“We give thanks to God always for all of you, constantly mentioning you in our prayers, remembering before our God and Father your work of faith and labor of love and steadfastness of hope in our Lord Jesus Christ.” 1 Thessalonians 1:2-3 (ESV)
Work. Labor. Be steadfast. These implied admonitions don’t seem near as appealing as “come to Me, all who labor and are heavy laden, and I will give you rest” Matthew 11:28
I mean, I listened to a pastor this week talk about the spiritual value of naps, and I subscribed to his podcast immediately! Still, there is no avoiding these clear depictions of Christianity in Scripture. It’s meant to be an active life of eager worship and deliberate service.
Paul wrote encouraging the Thessalonians to remember their identities in Christ. He thanked God for their salvation and reminded them of his commitment to pray for them constantly. Then, he gave them a peak at some of the content of those prayers. Namely, that he reminisces with God the Father about how — now that they’re defined by their relationship with the Lord Jesus Christ — they have real faith, love, and hope (I know faith, hope, and love rolls off the tongue better, but I’m following his pattern here!) It’s in the context of those new characteristics that he brings up this toil language.
See, their faith is faith that works. Not only is it effective, but it also… does stuff. This reminds me so much of what James wrote in his letter: “…faith by itself, if it does not have works, is dead. But someone will say, ‘You have faith and I have works.’ Show me your faith apart from your works, and I will show you my faith by my works” James 2:17-18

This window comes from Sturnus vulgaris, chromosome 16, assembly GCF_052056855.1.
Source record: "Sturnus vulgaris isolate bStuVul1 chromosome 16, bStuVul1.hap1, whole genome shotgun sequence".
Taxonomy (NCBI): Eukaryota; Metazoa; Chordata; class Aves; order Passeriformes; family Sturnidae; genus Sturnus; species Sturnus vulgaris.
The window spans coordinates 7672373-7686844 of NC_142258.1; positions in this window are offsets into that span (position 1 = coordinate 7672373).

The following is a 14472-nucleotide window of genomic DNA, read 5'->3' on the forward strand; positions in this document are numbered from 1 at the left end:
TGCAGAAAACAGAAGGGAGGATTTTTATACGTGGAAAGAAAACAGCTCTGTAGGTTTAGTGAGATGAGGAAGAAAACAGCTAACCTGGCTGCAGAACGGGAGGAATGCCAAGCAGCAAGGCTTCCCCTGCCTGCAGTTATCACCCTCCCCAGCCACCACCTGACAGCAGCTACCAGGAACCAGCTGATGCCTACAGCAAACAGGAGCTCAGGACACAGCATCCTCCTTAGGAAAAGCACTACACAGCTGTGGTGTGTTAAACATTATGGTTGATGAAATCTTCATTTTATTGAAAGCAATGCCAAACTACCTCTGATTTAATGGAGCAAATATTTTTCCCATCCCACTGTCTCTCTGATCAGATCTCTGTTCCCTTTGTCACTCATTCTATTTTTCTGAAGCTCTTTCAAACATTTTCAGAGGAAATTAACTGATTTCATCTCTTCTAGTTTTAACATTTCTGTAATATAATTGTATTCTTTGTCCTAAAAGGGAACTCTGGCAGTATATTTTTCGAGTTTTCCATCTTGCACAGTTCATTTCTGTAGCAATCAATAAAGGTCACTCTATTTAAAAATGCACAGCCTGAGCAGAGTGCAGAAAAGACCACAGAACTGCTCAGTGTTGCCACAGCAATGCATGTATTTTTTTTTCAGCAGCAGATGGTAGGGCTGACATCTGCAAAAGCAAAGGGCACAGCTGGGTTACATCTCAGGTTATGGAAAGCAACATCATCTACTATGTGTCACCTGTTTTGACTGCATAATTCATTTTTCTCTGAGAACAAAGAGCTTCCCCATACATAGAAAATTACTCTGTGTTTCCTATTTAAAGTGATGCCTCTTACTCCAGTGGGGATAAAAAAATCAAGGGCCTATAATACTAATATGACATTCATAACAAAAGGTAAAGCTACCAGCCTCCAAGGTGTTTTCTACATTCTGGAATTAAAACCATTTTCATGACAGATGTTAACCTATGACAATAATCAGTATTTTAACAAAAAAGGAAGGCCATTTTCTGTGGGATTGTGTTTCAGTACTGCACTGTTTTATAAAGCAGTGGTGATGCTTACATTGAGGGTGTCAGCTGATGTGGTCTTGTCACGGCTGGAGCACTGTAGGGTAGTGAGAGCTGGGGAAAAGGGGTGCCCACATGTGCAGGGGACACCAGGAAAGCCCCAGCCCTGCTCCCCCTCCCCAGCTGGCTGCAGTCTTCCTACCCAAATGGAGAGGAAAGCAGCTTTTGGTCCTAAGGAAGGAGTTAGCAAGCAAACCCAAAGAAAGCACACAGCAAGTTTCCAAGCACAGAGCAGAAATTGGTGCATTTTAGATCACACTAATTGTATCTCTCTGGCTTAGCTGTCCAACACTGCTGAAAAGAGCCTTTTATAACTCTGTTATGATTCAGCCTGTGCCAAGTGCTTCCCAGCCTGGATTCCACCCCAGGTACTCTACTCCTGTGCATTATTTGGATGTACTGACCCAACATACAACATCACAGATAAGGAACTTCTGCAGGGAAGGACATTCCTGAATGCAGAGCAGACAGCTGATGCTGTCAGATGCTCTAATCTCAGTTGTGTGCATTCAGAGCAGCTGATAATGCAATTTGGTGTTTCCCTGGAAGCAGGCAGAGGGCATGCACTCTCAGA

True faith isn’t the product of doing enough “good things”. Instead, good works are the product of true faith. If you’ve been changed by Jesus, the way you live and the way you love is directly impacted because real faith is alive!
Likewise, the love they have perseveres tirelessly. The word translated as “labor” here implies working to the point of exhaustion. That resonates on a deep level for me. As a pastor, teacher, husband, father of four, Upward basketball coach, guy who keeps emailing columns to the editor of this lovely paper, and… well, you get the point — I understand exhaustion. I’m sure most of you do too.
We live in a sprinting culture. We fill our plates high and run from table to table, trying our best not to slip in our spills. But the picture of labor here isn’t one of just general busyness. This is a call to give our all to the cause of love. It’s a labor because there will never be a moment when this love isn’t needed, but it continues in the face of exhaustion because it’s fueled by the endless supply of Jesus’ unconditional love!
Furthermore, being those who have experienced this love firsthand — those who have been changed by knowing and belonging to Jesus — provides hope that doesn’t give up. Biblical hope is eagerly expecting God to be God. If your hope is in anything else, your anticipation of good is resting on an unstable foundation, but when you’re standing on the surety of His character and the promise of His sovereign grace, your hope lasts.
Work. Labor. Be steadfast. These aren’t meant to be burdens. They aren’t forced obligations. They’re the natural result of walking with Jesus and being changed by His gift of faith, reflecting His abundant love, and living with His unending hope. I mean, I still like naps… but this is the vibrancy I want resonating from my life.
Until next week, live every day like it’s Christmas! God bless.
Bobby Upchurch is the pastor at Providence Baptist Church in Bonne Terre where he lives with his wife, Melissa, and their four children. He is also an English teacher at Farmington High School. Bobby writes a weekly column for the Farmington Press opinion page. – Editor